Steampunk Romance

Book Review: Kiss of Steel by Bec McMaster

Kiss of Steel (London Steampunk, #1)Title: Kiss of Steel

Author: Bec McMaster

Series: London Steampunk #1

The Verdict: 4.5 stars

For: Lovers of steam punk romance, vampire me with a cockney accent, proper ladies

Genres: Steam punk romance, Urban fantasy

Publication details: September 1st 2012 by Sourcebooks Casablanca

Format: Kindle, 448 pages

eBook Links: Amazon UK Amazon US Nook iTunes Books Kobo Google Play Books

Book Synopsis: When Nowhere is Safe

Most people avoid the dreaded Whitechapel district. For Honoria Todd, it’s the last safe haven. But at what price?

Blade is known as the master of the rookeries—no one dares cross him. It’s been said he faced down the Echelon’s army single–handedly, that ever since being infected by the blood–craving he’s been quicker, stronger, and almost immortal.

When Honoria shows up at his door, his tenuous control comes close to snapping. She’s so…innocent. He doesn’t see her backbone of steel—or that she could be the very salvation he’s been seeking.


My review: I’m new to the steampunk romance genre but I liked this story.

Six months ago Honoria Todd, her sister Lena and brother Charlie moved into Whitechapel after the death of her father and resulting bounty on her head.  Honoria Todd has been scraping by to support herself and her remaining family when her presence is requested by ‘imself, the master of the rookeries.  She has managed to avoid him for six months but the time has come for her to pay her debts.

Blade is the master of the rookeries – a blue blood and rogue of the Echelon.  Blue bloods are humans infected by the blood-craving which effectively makes them vampires but not quite; there’s an interesting twist on the vampires in McMaster’s London – they are not vampires as we know them, they are infected by the blood of another blue blood and develop the blood-craving.  Their CV (craving virus) levels are monitored to ensure they do not pass into the Fade – the Fade is the stage where the craving takes over and turns them into rampaging, bloodthirsty monsters who are known as vampires.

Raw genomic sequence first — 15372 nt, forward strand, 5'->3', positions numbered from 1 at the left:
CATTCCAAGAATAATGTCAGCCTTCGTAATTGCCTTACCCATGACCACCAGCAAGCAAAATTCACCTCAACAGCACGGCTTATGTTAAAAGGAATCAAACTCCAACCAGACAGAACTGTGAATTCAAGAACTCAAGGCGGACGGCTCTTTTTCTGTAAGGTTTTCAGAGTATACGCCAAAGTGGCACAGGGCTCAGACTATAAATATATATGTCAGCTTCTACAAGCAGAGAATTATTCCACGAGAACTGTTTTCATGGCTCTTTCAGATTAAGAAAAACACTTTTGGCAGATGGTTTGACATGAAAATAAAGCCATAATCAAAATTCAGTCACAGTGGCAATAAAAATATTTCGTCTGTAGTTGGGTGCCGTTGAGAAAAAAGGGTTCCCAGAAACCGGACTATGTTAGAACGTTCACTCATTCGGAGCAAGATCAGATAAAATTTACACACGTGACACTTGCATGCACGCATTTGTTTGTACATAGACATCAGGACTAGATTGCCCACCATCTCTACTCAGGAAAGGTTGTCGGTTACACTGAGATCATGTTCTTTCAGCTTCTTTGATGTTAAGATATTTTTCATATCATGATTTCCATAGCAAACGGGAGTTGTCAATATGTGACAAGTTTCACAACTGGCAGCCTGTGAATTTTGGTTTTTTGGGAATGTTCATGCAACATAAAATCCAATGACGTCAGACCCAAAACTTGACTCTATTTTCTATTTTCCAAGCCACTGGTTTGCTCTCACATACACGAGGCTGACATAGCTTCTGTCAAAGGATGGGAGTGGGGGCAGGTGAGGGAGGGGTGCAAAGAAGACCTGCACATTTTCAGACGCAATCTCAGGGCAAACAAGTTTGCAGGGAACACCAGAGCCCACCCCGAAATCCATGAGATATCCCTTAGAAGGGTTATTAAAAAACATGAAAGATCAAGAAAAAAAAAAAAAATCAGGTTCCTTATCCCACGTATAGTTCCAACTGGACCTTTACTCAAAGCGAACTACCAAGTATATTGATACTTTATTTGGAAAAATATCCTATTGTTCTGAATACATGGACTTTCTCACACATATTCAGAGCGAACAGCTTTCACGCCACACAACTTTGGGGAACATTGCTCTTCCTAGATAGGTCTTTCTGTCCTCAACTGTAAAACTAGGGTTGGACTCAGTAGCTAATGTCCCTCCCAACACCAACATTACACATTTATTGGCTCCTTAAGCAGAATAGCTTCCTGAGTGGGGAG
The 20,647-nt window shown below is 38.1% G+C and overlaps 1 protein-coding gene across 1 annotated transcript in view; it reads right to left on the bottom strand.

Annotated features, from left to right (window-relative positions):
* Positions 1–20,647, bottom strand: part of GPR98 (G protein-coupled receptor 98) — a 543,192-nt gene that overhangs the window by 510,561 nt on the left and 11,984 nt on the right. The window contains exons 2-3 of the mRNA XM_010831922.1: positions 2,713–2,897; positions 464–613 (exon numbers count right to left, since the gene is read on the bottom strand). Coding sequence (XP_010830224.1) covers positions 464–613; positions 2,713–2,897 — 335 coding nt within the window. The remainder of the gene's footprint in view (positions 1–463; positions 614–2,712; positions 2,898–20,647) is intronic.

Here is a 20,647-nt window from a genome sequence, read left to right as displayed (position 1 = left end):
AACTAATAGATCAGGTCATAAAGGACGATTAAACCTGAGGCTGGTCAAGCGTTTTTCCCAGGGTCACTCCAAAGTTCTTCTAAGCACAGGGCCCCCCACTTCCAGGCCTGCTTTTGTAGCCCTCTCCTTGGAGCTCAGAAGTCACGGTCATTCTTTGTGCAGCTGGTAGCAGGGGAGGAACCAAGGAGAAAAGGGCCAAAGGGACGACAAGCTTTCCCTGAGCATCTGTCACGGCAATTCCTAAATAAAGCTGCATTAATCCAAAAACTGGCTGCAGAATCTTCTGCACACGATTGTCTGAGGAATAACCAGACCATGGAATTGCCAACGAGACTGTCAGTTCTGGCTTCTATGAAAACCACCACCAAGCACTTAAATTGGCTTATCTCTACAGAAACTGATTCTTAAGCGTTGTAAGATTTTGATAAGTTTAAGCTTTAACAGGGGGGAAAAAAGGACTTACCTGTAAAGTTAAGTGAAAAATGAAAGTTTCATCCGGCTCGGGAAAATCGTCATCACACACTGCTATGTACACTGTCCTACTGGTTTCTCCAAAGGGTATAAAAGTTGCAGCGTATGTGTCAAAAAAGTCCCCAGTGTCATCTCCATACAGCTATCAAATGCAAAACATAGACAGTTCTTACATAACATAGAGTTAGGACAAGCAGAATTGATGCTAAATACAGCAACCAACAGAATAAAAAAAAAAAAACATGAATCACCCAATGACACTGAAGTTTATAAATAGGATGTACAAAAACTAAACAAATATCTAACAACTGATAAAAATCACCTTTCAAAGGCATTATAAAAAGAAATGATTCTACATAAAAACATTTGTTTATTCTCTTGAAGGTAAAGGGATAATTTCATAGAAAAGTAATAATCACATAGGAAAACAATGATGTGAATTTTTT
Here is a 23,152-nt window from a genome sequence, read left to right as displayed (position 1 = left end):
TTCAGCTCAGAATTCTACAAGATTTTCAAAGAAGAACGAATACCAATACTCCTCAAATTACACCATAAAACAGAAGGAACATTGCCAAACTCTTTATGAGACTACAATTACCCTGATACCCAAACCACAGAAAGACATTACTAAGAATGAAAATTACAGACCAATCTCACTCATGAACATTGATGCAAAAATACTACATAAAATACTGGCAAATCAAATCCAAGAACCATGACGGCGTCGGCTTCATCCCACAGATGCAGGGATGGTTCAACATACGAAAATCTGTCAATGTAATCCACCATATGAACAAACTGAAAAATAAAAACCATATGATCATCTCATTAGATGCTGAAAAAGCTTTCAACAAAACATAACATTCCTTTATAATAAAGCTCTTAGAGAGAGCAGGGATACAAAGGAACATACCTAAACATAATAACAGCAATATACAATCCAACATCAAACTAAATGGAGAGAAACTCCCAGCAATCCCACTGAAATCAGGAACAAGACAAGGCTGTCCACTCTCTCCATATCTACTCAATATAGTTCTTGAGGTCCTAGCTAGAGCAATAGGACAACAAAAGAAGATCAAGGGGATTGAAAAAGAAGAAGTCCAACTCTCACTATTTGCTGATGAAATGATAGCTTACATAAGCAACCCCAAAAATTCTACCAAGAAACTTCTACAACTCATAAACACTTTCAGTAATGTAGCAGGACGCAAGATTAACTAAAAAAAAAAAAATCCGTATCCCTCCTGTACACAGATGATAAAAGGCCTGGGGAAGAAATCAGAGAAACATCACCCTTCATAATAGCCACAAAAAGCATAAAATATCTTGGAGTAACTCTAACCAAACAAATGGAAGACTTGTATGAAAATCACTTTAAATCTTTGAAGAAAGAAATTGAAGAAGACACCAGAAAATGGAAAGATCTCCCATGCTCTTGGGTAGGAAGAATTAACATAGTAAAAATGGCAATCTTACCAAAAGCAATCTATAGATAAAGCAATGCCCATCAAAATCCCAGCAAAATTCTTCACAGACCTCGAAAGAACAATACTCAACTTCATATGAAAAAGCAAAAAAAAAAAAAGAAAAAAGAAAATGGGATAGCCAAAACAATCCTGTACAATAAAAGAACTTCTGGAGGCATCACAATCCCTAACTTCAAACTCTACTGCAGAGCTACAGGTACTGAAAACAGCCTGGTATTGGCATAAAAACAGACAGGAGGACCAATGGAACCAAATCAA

Honoria agrees to tutor Blade in his speech (and take away his lovely cockney accent) in exchange for protection for her sister and brother (there’s a twist here too) and here begins their relationship and the development of the story. In the rookery a rogue vampire kills two humans and pushes Honoria and Blade together quicker than they would have got on their own; there’s also a twist on the identity of this vampire.

I won’t give too much away but know that there are twists, turns and intrigue all over this book.

Although I enjoyed this book very much, I did find that there was a few instances of sore subject matter for some people.  In these instances, Honoria says no but Blade continues to push and ends up getting his way; I have read other reviews that have likened this to rape and described it as the author making a point to say how aroused Honoria is and how much she wanted it etc. Yes to both of those statements.  I felt on occasion that maybe Blade should have kept his control better and took Honoria at her no but then I also felt that Honoria didn’t quite know what she wanted.

It isn’t the first paranormal book that I’ve read that involves woo woo gone bad and paranormal men who don’t take no for an answer but convince the heroine to do what he wants; it also isn’t the first paranormal book I’ve read that has the heroine try and calm down an alpha beast that has lost control. I don’t know about any of you but I’d try and keep an angry and ravenous beast – be it vampire or shapeshifter – calm no matter what it takes, I wouldn’t risk having my throat ripped out if my being calm and meek keeps them calm and prevents them ripping my throat out.

The writing itself made me see my hometown in a new light – drawing on the steam side of steampunk more on just the punk side – Kiss of Steel had plenty of clockwork contraptions to keep the steampunk going and plenty of plot to keep me interested.

I felt that Bec McMaster captured the cockney accent of the time period – as we are led to believe it to be and how it is now in some parts of London – very well although it could, on occasion, sound a little formal with the words.  The characters were enjoyable and the combination of vampires, werewolves and mechanised men was interesting to say the least.  I’m looking forward to seeing how the other characters are developed further in the other books.

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